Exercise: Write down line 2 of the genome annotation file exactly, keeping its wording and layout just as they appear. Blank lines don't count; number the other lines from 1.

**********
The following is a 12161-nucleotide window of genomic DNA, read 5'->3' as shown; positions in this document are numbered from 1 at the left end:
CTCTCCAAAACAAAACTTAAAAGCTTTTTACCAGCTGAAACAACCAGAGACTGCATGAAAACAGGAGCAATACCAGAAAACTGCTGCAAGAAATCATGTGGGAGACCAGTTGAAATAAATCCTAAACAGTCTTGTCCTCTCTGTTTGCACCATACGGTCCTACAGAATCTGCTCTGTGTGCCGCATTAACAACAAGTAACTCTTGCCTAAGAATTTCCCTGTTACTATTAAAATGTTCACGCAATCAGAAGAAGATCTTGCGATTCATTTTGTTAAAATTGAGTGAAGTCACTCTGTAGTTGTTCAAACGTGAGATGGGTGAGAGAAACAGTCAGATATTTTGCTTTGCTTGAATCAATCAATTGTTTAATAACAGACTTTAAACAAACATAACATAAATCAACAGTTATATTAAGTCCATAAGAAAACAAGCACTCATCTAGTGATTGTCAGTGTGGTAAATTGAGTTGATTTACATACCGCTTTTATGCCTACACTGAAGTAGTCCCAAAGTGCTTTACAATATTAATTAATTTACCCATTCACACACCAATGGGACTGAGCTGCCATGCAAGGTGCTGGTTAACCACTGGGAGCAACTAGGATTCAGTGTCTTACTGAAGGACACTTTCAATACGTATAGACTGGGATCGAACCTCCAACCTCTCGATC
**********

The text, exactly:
CTCTCCAAAACAAAACTTAAAAGCTTTTTACCAGCTGAAACAACCAGAGACTGCATGAAAACAGGAGCAATACCAGAAAACTGCTGCAAGAAATCATGTGGGAGACCAGTTGAAATAAATCCTAAACAGTCTTGTCCTCTCTGTTTGCACCATACGGTCCTACAGAATCTGCTCTGTGTGCCGCATTAACAACAAGTAACTCTTGCCTAAGAATTTCCCTGTTACTATTAAAATGTTCACGCAATCAGAAGAAGATCTTGCGATTCATTTTGTTAAAATTGAGTGAAGTCACTCTGTAGTTGTTCAAACGTGAGATGGGTGAGAGAAACAGTCAGATATTTTGCTTTGCTTGAATCAATCAATTGTTTAATAACAGACTTTAAACAAACATAACATAAATCAACAGTTATATTAAGTCCATAAGAAAACAAGCACTCATCTAGTGATTGTCAGTGTGGTAAATTGAGTTGATTTACATACCGCTTTTATGCCTACACTGAAGTAGTCCCAAAGTGCTTTACAATATTAATTAATTTACCCATTCACACACCAATGGGACTGAGCTGCCATGCAAGGTGCTGGTTAACCACTGGGAGCAACTAGGATTCAGTGTCTTACTGAAGGACACTTTCAATACGTATAGACTGGGATCGAACCTCCAACCTCTCGATC